The special will reflect on the characters that made the actress/comedian famous.
By TERRY MORROW
Staring age 50 in the face has Whoopi Goldberg taking stock.
"This is new territory for me, this aging thing, the idea of suddenly being eligible for AARP, whoa!" said the 49-year-old actress.
And, in this time of personal reflection, Goldberg is revisiting some characters that garnered her critical attention years ago. Her special, "Whoopi: Back to Broadway -- The 20th Anniversary," airs at 10 tonight on HBO.
When she first made her mark more than two decades ago, critics and audiences didn't know what to make of Goldberg. There she was -- a thin, dreadlock-wearing, young black woman in baggy clothes and wire-rimmed glasses.
Her one-woman show had her weaving in and out of characters. One minute she was Fontaine, a male dope smoker prone to political rants; the next, she was a little black girl who dreams of growing up to have beautiful long blond hair.
For the 20th-anniversary special, in which she re-teams with Mike Nichols to produce, Goldberg reprises Fontaine, who's commenting on 9/11, and a handicapped woman who found romance.
In between those characters, Goldberg has sandwiched a new creation -- a Southern woman dealing frankly and uncomfortably with menopause.
During a telephone chat with reporters to talk about her special, Goldberg reflects on her own aging, or rather, coming of age in midlife. She doesn't recognize the latest acts on the radio anymore, and shopping at places like The Gap can be a trying experience for a middle-aged body.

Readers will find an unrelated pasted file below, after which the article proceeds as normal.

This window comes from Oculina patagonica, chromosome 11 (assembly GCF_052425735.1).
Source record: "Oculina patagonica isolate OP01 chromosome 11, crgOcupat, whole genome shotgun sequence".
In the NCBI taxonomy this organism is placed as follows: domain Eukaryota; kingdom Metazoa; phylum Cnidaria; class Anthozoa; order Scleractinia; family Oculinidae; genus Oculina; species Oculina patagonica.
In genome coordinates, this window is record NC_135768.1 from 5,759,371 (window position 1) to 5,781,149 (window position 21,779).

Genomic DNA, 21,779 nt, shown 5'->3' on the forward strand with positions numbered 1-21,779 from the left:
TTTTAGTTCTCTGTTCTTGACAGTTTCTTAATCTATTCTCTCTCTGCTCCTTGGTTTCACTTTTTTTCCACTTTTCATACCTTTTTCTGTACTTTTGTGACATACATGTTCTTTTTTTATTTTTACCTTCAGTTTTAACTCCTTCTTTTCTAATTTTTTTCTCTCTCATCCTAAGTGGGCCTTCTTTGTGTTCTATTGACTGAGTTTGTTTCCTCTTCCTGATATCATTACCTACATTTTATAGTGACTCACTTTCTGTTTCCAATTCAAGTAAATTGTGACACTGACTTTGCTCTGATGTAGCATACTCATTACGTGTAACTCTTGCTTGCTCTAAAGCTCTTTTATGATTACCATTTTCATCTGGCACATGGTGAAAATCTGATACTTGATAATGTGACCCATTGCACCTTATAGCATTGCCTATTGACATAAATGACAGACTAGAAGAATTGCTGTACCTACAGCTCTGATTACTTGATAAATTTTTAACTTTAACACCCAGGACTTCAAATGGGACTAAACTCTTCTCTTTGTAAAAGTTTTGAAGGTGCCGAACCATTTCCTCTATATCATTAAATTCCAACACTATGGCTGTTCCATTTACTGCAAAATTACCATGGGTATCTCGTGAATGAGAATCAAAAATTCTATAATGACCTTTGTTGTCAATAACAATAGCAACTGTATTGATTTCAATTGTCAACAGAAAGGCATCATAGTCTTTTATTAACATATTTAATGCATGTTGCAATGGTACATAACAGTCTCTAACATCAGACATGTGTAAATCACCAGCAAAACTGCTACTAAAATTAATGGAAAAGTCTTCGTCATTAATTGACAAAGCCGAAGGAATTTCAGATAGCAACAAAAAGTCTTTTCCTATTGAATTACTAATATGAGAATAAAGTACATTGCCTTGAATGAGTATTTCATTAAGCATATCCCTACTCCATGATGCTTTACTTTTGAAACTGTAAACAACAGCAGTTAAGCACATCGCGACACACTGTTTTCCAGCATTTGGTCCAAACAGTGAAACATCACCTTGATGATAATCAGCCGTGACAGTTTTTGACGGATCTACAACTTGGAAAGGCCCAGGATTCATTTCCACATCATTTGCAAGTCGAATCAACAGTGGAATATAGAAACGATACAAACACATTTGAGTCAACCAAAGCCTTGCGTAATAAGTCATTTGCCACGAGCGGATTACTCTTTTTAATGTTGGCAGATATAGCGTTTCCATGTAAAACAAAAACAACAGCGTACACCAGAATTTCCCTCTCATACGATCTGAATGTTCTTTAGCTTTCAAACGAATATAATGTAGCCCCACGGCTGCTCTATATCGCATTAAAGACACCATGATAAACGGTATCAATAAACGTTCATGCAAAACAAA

Those kinds of awkward life changes are mirrored in the special.
As one ages, "you have to find ways to empower yourself," she said.
"You have to find a way to move forward and not get stuck in lethargic territory. The loss we will suffer in our lethargy ... [is] going to be so big-picture, so long-term, that it frightens me.
"I wanted to shake things up a little bit. I hope maybe that's what people get from the show."
The three-time divorcee, who has a daughter and is a grandmother, says she's already becoming more mellow. In her career, she embraces what she has accomplished, not her failures.
Goldberg also has found fame in movies such as "The Color Purple" and "Ghost" -- for which she became only the second black woman to win an acting Oscar, for Best Supporting Actress. (The first was Hattie McDaniel, who won in that category for her work in "Gone With the Wind.") And Goldberg was the first woman to host the Academy Awards.
She's not ashamed to do television, even game shows or use the small screen to speak her mind on topical issues. "Whoopi," her short-lived NBC sitcom, had her playing an opinionated liberal who often annoyed her more conservative peers.
"The thing I wanted to prove to myself [is] that I had longevity," she said, "and 20 years says longevity. I am the person I wanted to be.
"I am the woman I hoped to grow to be. I can get lots better. I have a good family. I have a good life. I have a good soul and a good heart. Those are all the things I hoped for in my life."